Cycling Minaret Summit West
Ride 5.4 miles gaining 1,529’ to elevation 9,232 at 5.4% average grade.
Minaret Vista at the climb’s finish.
In the photo above you see the jagged peaks that inspired the name Minaret for the viewpoint also seen in the photo.
The peaks were named in 1868 by the California Geographical Survey, which reported: "To the south of Mount Ritter are some grand pinnacles of granite, very lofty and apparently inaccessible, to which we gave the name of 'the Minarets” Wikipedia.
View west of the Minarets near the top of the climb.
Same location as the photo above.
The Minarets are located in the Ritter Range which is a sub-range of the Sierra Nevada Mountains. The area is more popular for winter sports at Mammoth Mountain Ski Area, but cycling is also a worthy alternative as well as a trip to Devils Postpile National Monument, located 1½ miles west of the start of this bike climb.
Pass by Mammoth on our way to the start of the Minaret West climb.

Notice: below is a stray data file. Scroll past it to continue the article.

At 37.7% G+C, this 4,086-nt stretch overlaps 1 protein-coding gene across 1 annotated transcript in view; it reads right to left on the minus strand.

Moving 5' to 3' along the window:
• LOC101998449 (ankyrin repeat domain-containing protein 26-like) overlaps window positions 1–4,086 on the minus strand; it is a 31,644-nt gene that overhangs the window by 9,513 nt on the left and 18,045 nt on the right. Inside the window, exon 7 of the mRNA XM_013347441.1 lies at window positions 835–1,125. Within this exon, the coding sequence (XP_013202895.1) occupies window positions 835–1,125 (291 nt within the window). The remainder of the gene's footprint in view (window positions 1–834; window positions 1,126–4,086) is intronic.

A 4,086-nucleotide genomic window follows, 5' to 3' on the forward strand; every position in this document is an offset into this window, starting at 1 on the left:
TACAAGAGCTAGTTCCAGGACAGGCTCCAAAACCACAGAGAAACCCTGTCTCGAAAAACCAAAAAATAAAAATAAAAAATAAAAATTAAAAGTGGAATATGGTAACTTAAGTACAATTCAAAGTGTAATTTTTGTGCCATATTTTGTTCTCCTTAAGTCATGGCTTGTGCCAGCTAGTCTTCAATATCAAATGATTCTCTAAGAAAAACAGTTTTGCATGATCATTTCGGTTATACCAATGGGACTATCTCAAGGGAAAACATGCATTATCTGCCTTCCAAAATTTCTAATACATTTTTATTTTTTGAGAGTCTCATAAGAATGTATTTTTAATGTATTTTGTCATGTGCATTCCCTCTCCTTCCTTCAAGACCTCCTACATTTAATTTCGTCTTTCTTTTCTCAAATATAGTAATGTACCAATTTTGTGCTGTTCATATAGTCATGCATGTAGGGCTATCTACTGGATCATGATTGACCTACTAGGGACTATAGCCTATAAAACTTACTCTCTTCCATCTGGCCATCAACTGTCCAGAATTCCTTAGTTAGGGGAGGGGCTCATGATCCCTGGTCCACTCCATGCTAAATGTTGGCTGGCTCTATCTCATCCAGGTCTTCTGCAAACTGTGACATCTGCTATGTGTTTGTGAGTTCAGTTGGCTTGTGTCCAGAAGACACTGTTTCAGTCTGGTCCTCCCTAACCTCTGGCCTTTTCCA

Very narrow road.
1½ miles west of the start of the Minaret West climb.
One point of interest located on this climb is Devils Postpile National Monument. This landmark was “established in 1911 by presidential proclamation, Devils Postpile National Monument protects and preserves the Devils Postpile formation, the 101-foot high Rainbow Falls, and pristine mountain scenery. The formation is a rare sight in the geologic world and ranks as one of the world's finest examples of columnar basalt. Its columns tower 60 feet high and display an unusual symmetry” NPS Devils Postpile. A lot of the geologic origins of the postpile are still unknown, and until recently this landmark was thought to be millions of years old. Now, scientists believe it was formed less than 100,000 years ago by cooling lava rock that cracked into the multi-sided columns we see today. More information on this unique and mysterious geologic occurrence can be found on the NPS website, here.
That’s a wrap!